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Excuse Me, but I'm Afraid Your As Is Dangling

Two Tips for Avoiding Awkward Sentences

Tip #1:  If you start a sentence with a modifier (that is, with a descriptive -ed or -ing word or an "As… " phrase) you must be sure that the subject of the sentence connects logically with that modifier. Don't let the modifier "dangle" unattached. Ask yourself, "Who is doing this?" and then be sure that the subject of the sentence you wrote provides the correct answer.   

Awkward: As a certified addictions counselor, higher paychecks can be expected.

Better: As a certified addictions counselor, you can expect higher paychecks.

(It isn't the paychecks that are the certified addictions counselor, it's the person you're speaking to.)

Awkward: Chained to my desk, the piles of paperwork seem to be growing by the hour.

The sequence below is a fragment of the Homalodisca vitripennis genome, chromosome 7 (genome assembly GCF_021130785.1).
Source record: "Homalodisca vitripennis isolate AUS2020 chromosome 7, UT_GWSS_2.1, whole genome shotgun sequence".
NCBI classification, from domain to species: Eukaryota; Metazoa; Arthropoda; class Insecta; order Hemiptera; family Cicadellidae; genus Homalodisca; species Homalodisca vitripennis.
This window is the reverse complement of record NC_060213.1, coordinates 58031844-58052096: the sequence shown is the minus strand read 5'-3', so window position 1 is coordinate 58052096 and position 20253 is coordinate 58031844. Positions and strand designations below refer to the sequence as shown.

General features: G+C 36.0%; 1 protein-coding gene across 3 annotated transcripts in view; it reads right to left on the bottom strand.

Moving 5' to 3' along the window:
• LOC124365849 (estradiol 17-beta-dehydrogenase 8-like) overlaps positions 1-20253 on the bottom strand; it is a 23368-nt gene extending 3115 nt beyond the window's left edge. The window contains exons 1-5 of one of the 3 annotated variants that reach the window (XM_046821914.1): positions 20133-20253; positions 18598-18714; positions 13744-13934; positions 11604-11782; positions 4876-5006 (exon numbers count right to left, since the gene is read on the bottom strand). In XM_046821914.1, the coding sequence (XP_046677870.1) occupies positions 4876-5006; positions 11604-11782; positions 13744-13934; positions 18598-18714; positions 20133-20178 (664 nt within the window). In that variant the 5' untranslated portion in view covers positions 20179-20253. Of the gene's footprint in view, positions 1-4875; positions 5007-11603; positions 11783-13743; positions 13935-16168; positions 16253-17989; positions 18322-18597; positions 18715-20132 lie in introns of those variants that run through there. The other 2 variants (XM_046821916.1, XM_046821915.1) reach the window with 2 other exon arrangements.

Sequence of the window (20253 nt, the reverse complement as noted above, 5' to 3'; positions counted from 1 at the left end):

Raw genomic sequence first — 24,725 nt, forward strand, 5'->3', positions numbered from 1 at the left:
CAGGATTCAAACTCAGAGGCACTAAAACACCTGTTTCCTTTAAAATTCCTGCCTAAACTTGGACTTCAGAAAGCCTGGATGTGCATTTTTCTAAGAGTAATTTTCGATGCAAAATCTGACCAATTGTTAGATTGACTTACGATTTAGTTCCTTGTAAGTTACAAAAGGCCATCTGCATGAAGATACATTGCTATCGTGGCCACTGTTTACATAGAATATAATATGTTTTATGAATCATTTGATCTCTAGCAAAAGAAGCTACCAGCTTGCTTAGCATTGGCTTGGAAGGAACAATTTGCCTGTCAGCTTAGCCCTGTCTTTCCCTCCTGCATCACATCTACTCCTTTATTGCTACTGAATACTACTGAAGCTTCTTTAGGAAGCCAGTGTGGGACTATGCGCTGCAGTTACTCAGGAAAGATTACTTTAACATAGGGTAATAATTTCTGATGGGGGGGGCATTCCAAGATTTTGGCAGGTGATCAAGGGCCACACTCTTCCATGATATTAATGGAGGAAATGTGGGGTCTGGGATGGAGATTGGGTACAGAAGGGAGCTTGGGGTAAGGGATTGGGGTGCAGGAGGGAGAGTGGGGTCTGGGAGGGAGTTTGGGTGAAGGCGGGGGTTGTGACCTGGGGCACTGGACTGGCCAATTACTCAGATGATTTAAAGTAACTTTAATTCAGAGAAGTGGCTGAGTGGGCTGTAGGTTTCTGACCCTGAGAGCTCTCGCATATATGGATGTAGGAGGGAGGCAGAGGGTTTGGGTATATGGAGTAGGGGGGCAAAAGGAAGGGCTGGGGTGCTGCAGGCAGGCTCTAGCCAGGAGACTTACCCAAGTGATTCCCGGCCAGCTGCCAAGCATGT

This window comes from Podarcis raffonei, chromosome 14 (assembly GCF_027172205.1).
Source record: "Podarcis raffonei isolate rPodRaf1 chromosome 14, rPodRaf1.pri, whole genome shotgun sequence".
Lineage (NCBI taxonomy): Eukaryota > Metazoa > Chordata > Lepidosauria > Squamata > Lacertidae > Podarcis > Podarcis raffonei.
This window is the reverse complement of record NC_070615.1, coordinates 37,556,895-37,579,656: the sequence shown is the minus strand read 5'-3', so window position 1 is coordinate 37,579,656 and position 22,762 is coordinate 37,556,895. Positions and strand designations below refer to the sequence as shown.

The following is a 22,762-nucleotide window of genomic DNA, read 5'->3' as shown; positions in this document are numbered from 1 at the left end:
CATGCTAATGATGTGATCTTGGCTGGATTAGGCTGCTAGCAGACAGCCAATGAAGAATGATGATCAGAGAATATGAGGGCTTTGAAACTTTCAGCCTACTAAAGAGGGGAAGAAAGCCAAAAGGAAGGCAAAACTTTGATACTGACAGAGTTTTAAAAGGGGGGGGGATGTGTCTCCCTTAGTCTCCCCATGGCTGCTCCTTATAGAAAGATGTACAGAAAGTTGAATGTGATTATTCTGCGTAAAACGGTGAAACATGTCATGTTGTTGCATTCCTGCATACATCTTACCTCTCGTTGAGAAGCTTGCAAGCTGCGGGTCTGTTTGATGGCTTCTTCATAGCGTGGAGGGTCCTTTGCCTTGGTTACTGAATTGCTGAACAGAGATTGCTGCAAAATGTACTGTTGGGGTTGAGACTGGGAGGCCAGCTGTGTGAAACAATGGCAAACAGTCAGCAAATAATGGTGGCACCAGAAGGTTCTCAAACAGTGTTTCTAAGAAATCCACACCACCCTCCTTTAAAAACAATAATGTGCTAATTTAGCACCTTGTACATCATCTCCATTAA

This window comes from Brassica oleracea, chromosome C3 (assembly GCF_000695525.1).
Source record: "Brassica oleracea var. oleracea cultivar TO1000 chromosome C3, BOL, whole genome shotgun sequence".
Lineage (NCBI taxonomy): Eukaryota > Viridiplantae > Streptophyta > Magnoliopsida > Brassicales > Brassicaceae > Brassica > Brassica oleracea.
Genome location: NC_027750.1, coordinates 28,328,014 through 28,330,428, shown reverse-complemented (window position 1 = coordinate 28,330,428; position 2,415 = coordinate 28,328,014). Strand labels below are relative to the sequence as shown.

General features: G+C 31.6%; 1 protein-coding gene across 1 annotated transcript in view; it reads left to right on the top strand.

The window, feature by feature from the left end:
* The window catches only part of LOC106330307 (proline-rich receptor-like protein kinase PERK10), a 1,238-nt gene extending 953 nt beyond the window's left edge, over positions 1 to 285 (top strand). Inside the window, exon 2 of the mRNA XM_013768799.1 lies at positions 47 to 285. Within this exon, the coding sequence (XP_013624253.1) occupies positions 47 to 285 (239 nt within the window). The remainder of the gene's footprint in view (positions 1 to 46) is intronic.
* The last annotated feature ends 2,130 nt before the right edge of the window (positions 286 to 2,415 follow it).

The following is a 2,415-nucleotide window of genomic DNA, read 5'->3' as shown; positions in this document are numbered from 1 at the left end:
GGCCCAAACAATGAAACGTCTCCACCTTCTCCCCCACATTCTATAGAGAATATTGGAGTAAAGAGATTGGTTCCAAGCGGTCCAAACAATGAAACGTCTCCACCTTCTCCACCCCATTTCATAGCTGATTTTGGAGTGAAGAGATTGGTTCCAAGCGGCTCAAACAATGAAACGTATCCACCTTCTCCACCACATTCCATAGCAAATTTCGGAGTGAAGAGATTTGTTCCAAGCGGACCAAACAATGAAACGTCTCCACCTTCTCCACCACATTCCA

Better:  Chained to my desk, I felt as though the piles of paperwork are growing by the hour.

(It isn't the piles of paperwork that are chained to the desk, it's you yourself.)

Awkward: Being a dedicated counselor, appointments should not be cancelled just because of tiredness.

Better: Being a dedicated counselor, I know that appointments should not be cancelled just because of tiredness.

(It isn't the appointments that are the dedicated counselor, it's the person speaking.)

Tip #2: Keep modifiers as close as possible to the words they describe, to prevent possible misunderstandings.

Awkward: Caught wearing nothing but a raincoat, the police quickly arrested the flasher. (This sentence makes it sound as though the policemen were working in their birthday suits rather than in their uniforms.)

Better: The police quickly arrested the flasher caught wearing nothing but a raincoat.

Awkward: She spoke to the client sitting on her desk.  (Who was on the desk, she or the client?)

Better:   Sitting on her desk, she spoke to the client --or-- She spoke to the client who was sitting on her desk.

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